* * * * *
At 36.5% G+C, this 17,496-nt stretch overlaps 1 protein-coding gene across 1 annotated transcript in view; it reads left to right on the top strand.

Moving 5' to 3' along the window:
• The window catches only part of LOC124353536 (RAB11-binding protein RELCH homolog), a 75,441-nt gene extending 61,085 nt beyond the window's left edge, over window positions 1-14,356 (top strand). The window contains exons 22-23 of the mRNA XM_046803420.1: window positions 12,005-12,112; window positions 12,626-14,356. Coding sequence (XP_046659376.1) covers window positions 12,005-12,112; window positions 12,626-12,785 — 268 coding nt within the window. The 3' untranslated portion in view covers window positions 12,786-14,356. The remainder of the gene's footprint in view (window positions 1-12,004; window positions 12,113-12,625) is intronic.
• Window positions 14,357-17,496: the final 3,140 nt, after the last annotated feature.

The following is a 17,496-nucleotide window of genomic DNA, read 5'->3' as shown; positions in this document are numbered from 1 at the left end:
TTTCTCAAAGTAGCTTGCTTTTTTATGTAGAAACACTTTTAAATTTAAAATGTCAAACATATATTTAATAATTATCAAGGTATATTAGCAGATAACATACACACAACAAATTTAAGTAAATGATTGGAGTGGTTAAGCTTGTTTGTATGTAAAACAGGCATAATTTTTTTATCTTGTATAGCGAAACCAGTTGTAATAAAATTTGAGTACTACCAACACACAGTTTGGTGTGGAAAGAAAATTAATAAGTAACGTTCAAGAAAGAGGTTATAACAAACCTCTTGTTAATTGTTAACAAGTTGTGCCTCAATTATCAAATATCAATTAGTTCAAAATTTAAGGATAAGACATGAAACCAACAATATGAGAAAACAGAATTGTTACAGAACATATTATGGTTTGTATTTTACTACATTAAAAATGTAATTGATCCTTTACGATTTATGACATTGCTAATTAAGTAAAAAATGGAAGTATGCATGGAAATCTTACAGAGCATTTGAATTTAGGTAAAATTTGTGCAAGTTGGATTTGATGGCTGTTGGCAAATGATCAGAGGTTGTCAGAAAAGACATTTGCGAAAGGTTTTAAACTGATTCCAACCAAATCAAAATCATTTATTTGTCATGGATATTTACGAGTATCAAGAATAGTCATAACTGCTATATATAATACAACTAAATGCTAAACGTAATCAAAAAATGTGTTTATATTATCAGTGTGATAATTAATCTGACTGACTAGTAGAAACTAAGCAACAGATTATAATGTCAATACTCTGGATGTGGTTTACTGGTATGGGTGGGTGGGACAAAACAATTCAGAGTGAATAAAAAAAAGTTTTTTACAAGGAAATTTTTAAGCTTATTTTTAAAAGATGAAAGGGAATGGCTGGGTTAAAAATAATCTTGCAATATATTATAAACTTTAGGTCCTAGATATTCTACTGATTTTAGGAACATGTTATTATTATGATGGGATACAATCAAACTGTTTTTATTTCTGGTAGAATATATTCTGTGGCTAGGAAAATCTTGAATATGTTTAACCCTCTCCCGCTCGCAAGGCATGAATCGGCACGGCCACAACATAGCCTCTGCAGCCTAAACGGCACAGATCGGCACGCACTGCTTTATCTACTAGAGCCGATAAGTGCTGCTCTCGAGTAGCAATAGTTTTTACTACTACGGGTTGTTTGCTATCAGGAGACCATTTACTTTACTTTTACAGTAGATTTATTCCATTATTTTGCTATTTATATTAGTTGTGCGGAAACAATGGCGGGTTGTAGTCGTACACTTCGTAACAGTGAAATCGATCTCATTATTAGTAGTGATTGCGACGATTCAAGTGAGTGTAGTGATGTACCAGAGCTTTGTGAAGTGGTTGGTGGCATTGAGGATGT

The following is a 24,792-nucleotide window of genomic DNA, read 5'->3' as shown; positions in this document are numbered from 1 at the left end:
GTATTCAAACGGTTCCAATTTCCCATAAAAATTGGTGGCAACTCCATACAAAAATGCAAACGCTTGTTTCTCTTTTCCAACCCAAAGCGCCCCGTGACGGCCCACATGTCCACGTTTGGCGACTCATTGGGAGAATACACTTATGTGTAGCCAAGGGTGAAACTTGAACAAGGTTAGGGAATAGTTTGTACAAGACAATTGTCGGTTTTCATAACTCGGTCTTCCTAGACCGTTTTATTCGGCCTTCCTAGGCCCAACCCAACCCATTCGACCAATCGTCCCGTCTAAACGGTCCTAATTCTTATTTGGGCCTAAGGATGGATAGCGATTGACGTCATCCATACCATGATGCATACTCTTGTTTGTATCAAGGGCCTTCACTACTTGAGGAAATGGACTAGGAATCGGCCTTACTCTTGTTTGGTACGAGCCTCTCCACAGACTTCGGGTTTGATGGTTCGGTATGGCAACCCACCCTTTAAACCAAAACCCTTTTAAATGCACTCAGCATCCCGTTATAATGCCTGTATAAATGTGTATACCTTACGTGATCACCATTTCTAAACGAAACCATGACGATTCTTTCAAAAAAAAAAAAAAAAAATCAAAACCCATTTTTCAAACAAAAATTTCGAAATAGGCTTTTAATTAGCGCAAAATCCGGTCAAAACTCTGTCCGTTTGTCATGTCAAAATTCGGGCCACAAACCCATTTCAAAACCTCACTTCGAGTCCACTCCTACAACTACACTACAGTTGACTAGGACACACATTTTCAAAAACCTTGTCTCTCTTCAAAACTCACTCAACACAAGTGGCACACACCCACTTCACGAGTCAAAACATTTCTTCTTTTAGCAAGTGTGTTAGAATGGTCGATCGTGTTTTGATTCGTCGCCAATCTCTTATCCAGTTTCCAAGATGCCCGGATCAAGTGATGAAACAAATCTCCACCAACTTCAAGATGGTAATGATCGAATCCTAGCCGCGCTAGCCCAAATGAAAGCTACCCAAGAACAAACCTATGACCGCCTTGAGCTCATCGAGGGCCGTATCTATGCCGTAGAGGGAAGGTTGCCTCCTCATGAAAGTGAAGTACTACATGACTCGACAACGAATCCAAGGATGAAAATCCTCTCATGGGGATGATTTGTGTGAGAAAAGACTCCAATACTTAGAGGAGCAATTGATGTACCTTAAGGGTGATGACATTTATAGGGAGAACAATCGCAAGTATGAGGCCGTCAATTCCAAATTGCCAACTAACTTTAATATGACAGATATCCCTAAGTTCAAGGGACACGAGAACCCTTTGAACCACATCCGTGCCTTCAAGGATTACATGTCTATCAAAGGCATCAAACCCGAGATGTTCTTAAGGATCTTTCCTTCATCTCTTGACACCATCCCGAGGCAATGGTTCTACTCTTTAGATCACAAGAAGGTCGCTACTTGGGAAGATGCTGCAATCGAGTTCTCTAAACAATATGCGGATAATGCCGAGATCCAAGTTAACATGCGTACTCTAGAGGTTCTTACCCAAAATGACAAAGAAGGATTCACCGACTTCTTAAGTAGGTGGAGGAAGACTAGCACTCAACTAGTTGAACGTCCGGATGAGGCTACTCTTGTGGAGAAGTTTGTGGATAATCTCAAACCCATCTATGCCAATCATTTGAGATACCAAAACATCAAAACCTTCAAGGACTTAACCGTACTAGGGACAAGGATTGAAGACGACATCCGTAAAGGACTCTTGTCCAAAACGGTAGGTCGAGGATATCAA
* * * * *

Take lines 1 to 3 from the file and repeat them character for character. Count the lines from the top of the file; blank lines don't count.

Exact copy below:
At 36.5% G+C, this 17,496-nt stretch overlaps 1 protein-coding gene across 1 annotated transcript in view; it reads left to right on the top strand.

Moving 5' to 3' along the window:
• The window catches only part of LOC124353536 (RAB11-binding protein RELCH homolog), a 75,441-nt gene extending 61,085 nt beyond the window's left edge, over window positions 1-14,356 (top strand). The window contains exons 22-23 of the mRNA XM_046803420.1: window positions 12,005-12,112; window positions 12,626-14,356. Coding sequence (XP_046659376.1) covers window positions 12,005-12,112; window positions 12,626-12,785 — 268 coding nt within the window. The 3' untranslated portion in view covers window positions 12,786-14,356. The remainder of the gene's footprint in view (window positions 1-12,004; window positions 12,113-12,625) is intronic.